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Battery Wire

I got the point very clearly. If someone is surveying my boat I am going to be looking over his shoulder. If I see him make a note or if his client (the buyer) comes back and tells me I have to drop the price because his surveyor told him some non-existent requirement was not met I would ask him to have his surveyor prove that to him and offer to adjust accordingly if he can prove it, and when he can't my response is to just say "sorry Charlie, you have been taken for a ride by an amateur and I am not going to pay for the gas."

How far are you prepared to go playing this silly game? Will you call a halt when some surveyor tells a buyer that the wire should be silver and all terminals must be gold plated? Are you going to balk when the surveyor calls for full shielding and explosion proof j-boxes or intrinsically safe devices in your paint locker?

Like someone else mentioned, Ancor started this nonsense with tinned wire as a marketing ploy and a lot of people are still drinking the Kool-Aid.

My response to the buyer who demands I do something that is not a legal requirement is to tell him to find another boat. Who knows what else the idiot will come back with long after the sale. I don't need to waste time with those kind of buyers. They simply are not worth it.

For those in Seattle, there used to be a great marine surplus store on Harbor Island that sold navy surplus ship parts and is one of the biggest marine wire suppliers in the PNW. They sell by the foot and sell partial rolls left over from shipyard projects. This is the real deal marine wire as used on military vessels and commercial ships and meets or exceeds every standard in the industry and is about a 10th the price of boat store wire. None of it is tinned.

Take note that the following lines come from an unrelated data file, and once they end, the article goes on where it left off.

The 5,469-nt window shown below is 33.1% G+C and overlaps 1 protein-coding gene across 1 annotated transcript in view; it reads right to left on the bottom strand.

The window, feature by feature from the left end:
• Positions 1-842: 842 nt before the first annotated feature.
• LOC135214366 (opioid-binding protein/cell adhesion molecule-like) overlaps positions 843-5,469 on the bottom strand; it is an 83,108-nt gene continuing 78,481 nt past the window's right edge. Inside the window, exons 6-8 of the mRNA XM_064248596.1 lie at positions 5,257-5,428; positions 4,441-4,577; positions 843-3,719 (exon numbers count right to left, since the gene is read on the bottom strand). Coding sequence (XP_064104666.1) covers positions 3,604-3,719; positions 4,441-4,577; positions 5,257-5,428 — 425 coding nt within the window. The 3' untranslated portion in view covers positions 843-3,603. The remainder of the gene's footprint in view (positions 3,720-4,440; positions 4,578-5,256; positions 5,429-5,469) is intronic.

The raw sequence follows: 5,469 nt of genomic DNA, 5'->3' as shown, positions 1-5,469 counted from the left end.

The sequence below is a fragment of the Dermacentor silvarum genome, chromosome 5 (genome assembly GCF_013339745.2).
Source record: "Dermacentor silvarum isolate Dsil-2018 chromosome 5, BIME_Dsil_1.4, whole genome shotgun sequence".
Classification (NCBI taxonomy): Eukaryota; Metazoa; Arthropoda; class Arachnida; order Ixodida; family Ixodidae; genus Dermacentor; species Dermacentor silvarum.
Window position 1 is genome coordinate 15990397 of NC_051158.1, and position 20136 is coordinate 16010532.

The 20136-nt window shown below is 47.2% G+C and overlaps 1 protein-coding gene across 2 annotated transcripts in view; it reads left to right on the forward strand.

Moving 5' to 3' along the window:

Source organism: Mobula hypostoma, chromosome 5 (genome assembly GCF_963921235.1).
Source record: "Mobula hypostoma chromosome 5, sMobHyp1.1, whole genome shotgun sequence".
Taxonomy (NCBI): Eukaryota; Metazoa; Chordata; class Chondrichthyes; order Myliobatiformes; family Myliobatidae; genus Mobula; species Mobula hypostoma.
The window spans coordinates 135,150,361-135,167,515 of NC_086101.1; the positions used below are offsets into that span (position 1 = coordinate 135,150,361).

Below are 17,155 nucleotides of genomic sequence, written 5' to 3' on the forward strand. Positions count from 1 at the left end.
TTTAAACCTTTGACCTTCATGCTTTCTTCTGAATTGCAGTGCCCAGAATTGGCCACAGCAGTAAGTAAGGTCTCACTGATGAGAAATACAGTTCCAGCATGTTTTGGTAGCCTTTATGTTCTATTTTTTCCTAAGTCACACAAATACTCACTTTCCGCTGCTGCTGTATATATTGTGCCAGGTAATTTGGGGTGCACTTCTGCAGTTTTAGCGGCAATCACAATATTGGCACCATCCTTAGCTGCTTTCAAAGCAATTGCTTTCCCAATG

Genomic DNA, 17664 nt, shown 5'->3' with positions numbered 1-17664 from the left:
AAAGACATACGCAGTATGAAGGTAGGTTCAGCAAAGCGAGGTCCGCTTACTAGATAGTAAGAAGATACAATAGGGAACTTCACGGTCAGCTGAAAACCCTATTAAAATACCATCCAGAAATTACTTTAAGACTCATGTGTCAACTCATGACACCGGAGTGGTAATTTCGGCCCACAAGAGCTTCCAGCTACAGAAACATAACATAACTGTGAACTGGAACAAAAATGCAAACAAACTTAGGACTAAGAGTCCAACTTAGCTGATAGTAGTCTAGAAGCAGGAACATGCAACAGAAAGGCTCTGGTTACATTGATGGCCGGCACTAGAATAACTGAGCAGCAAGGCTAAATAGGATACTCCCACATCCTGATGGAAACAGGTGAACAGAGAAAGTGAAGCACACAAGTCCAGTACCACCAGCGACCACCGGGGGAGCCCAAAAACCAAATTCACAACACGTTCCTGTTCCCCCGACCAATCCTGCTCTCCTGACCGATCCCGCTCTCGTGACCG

Just remembered it, Hardware Specialty is the place ... worth a visit just to look at the stuff. It is the nautical equivalent of what Boeing Surplus used to be.

-- Edited by RickB on Wednesday 1st of February 2012 06:43:10 PM
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Old 02-01-2012, 05:56 PM   #20
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RE: Battery Wire

I'm going to tilt at different windmills. It simply isn't enough money for me to not follow what I know to be a standard item on a surveyors checklist. When you rant long enough, at enough surveryors to get the practice stopped, I'll even say thank you. Until then I'll continue to buy tinned wire when I need it, and marine fuel hose when I need it, just because it makes a sale easier somewhere down the road.